29.11.2023 - One-third of all cancer cases in the Netherlands are caused by an unhealthy lifestyle and living environment. This is evident from new research by TNO, commissioned by the Dutch Cancer Society (KWF Kankerbestrijding). Measures making it easier for people to, among other things, avoid smoking, eat healthily, and protect themselves properly from the sun can prevent up to about 40,000 cancer cases annually.
Most current figures for the Netherlands Smoking remains the leading cause of cancer in the Netherlands, as confirmed by the new figures. Annually, an estimated 19,095 diagnoses (16% of all cancers) can be attributed to smoking. Other significant causes include sun exposure (5%, 6,374 cases per year) and unhealthy diet (5%, 6,452 cases). This particularly involves a lack of fruit, vegetables, and dietary fiber, and too much processed meat.
With this study, TNO and KWF present the most current figures for the Netherlands. Besides lifestyle factors, researchers also looked at environmental factors (such as particulate matter), infections (such as the HPV virus), and reproductive factors (such as not breastfeeding). For all these risk factors, researchers estimated their contribution to the total number of cancer cases. The last time this was mapped was in 2014.
Stronger government policy needed "This study shows that we have an influence on a third of all cancer," observes Carla van Gils, director of KWF. "A significant portion. If we take these results seriously and effectively address the risk factors with targeted prevention policy, it can save up to 40,000 cancer diagnoses annually."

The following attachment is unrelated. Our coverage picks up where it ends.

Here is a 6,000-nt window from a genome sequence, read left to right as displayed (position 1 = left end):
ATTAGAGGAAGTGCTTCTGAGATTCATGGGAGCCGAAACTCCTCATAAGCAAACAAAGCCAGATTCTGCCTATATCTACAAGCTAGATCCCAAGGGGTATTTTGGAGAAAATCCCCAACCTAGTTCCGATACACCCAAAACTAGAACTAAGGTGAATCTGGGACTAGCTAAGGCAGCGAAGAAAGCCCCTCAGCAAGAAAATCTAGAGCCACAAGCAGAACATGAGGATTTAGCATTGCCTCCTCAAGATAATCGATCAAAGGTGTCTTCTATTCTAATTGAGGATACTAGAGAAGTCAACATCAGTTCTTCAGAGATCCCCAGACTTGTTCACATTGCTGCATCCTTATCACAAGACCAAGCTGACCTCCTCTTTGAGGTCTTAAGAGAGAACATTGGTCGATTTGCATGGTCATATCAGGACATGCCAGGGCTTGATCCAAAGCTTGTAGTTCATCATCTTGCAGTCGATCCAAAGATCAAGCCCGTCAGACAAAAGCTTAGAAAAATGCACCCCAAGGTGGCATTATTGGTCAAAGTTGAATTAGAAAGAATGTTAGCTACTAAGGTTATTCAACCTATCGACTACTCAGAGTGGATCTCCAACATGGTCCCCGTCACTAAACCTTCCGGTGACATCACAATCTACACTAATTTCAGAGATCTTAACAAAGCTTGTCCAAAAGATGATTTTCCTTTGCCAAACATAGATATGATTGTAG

The new cabinet can make the biggest difference, according to KWF. "By introducing proven effective measures such as price increases on tobacco, or a ban on children's marketing for unhealthy food and alcohol, we can prevent many future cancer cases. This is urgently needed, as healthcare is already severely overloaded."
Greatest gain: tobacco deterrence The greatest health gain in the field of cancer? That lies in tobacco deterrence, says KWF. "The figures clearly show this. If we all stop smoking, it will reduce 16% of all cancer. That really makes a difference," says Van Gils. At the same time, it's important to prevent people from starting to smoke. "Recent figures showed that 1 in 5 youths vaped last year, nearly a third smoked cigarettes, and a large part did both. This concerns us. We must prevent young people from coming into contact with products from the tobacco industry. That's why we're working with the Heart Foundation and Lung Fund to achieve a Smoke-Free Generation."
Joining forces KWF is also heavily investing in prevention in other areas. For instance, prevention is one of the core goals of the Dutch Cancer Agenda, which was launched on November 27. In it, KWF works with other partners on national priorities to reduce the impact of cancer on society.
Moreover, KWF is one of the initiators of the Healthy Generation, in which 22 health foundations join forces to ensure that the Dutch youth in 2040 are the healthiest in the world.
"For this, the commitment of all parties is necessary," emphasizes Van Gils. "We call on the government, manufacturers, supermarkets, and media to make the environment in which our children grow up as healthy as possible."